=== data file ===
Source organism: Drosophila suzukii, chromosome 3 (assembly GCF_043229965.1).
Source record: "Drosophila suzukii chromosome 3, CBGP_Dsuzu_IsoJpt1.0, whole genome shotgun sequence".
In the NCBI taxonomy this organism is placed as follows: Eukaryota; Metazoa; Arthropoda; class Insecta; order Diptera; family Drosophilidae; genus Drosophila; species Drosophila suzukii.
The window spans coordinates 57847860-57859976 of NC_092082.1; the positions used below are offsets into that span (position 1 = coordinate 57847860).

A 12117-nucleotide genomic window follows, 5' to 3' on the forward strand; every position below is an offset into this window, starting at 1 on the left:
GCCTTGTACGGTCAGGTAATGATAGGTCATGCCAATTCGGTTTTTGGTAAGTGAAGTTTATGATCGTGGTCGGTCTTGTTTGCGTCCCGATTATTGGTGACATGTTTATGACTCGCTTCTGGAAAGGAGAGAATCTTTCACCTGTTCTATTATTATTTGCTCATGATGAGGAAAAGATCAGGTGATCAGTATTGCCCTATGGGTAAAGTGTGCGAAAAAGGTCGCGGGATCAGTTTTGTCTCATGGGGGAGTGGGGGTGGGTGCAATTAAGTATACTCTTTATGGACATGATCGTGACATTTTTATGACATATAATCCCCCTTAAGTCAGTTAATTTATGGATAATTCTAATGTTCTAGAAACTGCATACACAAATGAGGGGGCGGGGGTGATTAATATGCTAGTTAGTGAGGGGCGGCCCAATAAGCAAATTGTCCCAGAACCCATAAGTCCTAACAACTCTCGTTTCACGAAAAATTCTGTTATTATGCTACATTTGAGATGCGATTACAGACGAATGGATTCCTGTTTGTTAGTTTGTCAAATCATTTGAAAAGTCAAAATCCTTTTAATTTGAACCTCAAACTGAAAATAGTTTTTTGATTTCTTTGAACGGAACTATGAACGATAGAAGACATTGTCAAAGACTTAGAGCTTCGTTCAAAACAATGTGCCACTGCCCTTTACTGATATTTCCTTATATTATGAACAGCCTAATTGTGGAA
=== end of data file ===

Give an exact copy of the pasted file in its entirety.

Source organism: Drosophila suzukii, chromosome 3 (assembly GCF_043229965.1).
Source record: "Drosophila suzukii chromosome 3, CBGP_Dsuzu_IsoJpt1.0, whole genome shotgun sequence".
In the NCBI taxonomy this organism is placed as follows: Eukaryota; Metazoa; Arthropoda; class Insecta; order Diptera; family Drosophilidae; genus Drosophila; species Drosophila suzukii.
The window spans coordinates 57847860-57859976 of NC_092082.1; the positions used below are offsets into that span (position 1 = coordinate 57847860).

A 12117-nucleotide genomic window follows, 5' to 3' on the forward strand; every position below is an offset into this window, starting at 1 on the left:
GCCTTGTACGGTCAGGTAATGATAGGTCATGCCAATTCGGTTTTTGGTAAGTGAAGTTTATGATCGTGGTCGGTCTTGTTTGCGTCCCGATTATTGGTGACATGTTTATGACTCGCTTCTGGAAAGGAGAGAATCTTTCACCTGTTCTATTATTATTTGCTCATGATGAGGAAAAGATCAGGTGATCAGTATTGCCCTATGGGTAAAGTGTGCGAAAAAGGTCGCGGGATCAGTTTTGTCTCATGGGGGAGTGGGGGTGGGTGCAATTAAGTATACTCTTTATGGACATGATCGTGACATTTTTATGACATATAATCCCCCTTAAGTCAGTTAATTTATGGATAATTCTAATGTTCTAGAAACTGCATACACAAATGAGGGGGCGGGGGTGATTAATATGCTAGTTAGTGAGGGGCGGCCCAATAAGCAAATTGTCCCAGAACCCATAAGTCCTAACAACTCTCGTTTCACGAAAAATTCTGTTATTATGCTACATTTGAGATGCGATTACAGACGAATGGATTCCTGTTTGTTAGTTTGTCAAATCATTTGAAAAGTCAAAATCCTTTTAATTTGAACCTCAAACTGAAAATAGTTTTTTGATTTCTTTGAACGGAACTATGAACGATAGAAGACATTGTCAAAGACTTAGAGCTTCGTTCAAAACAATGTGCCACTGCCCTTTACTGATATTTCCTTATATTATGAACAGCCTAATTGTGGAA